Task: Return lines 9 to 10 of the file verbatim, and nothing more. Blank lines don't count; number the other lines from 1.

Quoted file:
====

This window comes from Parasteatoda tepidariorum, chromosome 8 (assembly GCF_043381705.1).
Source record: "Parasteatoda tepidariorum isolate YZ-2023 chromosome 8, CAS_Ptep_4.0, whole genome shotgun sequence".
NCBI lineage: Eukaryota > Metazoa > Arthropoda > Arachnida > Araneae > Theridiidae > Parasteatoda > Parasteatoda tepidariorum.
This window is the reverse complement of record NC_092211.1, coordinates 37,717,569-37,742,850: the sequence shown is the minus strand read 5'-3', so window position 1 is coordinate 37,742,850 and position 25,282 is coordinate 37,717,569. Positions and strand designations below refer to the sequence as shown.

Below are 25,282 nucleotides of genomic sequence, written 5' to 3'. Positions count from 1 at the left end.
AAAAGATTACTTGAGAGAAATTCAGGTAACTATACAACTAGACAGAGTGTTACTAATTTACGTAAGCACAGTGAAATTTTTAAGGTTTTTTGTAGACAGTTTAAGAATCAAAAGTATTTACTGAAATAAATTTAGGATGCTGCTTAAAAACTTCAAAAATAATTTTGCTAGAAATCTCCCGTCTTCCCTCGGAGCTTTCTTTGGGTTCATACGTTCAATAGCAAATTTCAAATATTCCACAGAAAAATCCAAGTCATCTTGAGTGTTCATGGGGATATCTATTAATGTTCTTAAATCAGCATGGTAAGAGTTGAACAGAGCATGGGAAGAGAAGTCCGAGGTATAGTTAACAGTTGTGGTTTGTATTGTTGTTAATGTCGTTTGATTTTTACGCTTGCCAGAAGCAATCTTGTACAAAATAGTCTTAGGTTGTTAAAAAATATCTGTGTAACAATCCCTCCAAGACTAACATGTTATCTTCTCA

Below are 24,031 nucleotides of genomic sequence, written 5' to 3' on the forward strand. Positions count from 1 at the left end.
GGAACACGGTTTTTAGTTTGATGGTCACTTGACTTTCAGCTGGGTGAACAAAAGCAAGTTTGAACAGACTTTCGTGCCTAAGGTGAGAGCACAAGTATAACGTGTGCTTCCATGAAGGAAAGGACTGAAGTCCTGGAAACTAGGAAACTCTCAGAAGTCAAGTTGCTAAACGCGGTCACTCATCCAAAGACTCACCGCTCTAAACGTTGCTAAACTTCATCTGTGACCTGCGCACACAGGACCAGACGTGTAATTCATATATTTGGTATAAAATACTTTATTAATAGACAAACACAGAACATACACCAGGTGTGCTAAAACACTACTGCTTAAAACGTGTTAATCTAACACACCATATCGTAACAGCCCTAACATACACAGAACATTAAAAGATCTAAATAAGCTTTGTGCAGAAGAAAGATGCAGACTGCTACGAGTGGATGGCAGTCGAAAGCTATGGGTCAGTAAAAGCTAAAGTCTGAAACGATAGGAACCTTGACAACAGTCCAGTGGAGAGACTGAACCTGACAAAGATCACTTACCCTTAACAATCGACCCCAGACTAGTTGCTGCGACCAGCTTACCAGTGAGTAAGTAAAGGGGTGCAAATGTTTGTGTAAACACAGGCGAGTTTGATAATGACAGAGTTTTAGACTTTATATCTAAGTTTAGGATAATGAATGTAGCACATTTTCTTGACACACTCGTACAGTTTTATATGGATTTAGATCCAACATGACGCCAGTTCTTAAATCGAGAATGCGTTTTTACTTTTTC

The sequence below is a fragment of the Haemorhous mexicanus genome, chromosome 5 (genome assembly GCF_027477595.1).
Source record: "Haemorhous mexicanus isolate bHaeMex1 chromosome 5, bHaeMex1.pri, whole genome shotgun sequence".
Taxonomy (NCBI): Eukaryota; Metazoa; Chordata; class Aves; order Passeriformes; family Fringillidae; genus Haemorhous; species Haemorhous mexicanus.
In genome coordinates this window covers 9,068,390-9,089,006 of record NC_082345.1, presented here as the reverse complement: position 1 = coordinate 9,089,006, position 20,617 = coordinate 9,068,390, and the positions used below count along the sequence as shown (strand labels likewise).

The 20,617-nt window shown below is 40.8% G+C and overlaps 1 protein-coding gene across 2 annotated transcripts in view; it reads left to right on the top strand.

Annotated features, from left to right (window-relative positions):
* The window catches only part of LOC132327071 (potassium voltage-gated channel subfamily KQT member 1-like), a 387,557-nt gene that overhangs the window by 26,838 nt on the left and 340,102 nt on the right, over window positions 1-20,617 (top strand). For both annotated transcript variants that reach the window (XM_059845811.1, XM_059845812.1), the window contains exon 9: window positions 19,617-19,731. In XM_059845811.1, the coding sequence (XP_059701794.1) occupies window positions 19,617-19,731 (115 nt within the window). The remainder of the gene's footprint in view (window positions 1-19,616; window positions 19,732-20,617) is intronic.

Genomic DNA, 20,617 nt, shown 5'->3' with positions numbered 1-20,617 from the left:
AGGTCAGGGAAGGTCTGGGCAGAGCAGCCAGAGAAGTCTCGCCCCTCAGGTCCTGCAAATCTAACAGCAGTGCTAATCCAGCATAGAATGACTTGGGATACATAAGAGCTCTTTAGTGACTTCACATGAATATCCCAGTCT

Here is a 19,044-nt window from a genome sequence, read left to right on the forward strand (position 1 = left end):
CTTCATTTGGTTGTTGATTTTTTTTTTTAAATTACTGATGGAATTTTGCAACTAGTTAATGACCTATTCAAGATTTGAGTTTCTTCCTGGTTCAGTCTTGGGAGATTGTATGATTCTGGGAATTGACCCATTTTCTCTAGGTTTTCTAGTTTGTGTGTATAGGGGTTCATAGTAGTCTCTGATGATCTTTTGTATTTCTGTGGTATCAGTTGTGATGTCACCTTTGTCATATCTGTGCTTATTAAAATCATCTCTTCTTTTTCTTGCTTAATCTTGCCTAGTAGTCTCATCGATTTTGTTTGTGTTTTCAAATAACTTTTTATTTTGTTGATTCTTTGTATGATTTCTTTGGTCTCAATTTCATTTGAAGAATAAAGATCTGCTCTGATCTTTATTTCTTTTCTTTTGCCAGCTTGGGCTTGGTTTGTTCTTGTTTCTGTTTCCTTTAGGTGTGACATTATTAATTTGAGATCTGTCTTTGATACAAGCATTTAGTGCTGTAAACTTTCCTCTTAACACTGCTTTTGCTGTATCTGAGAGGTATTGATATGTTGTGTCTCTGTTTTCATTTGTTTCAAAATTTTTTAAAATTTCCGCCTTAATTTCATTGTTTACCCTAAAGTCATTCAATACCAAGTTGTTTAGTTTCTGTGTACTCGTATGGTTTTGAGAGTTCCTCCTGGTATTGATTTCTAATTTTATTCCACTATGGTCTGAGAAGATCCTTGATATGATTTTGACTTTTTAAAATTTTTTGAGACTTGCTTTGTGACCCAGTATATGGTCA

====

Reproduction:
The sequence below is a fragment of the Haemorhous mexicanus genome, chromosome 5 (genome assembly GCF_027477595.1).
Source record: "Haemorhous mexicanus isolate bHaeMex1 chromosome 5, bHaeMex1.pri, whole genome shotgun sequence".